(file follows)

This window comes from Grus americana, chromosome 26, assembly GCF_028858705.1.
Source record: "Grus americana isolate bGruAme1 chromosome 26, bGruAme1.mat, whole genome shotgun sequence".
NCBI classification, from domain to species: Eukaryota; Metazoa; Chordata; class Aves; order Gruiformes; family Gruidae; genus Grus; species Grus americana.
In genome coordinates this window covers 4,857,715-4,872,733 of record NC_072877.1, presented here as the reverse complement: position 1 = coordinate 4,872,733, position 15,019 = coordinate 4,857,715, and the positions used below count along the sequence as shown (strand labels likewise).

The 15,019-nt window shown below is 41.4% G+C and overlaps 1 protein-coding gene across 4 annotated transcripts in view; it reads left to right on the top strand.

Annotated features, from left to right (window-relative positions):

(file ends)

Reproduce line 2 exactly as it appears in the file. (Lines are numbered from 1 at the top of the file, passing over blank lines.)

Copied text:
Source record: "Grus americana isolate bGruAme1 chromosome 26, bGruAme1.mat, whole genome shotgun sequence".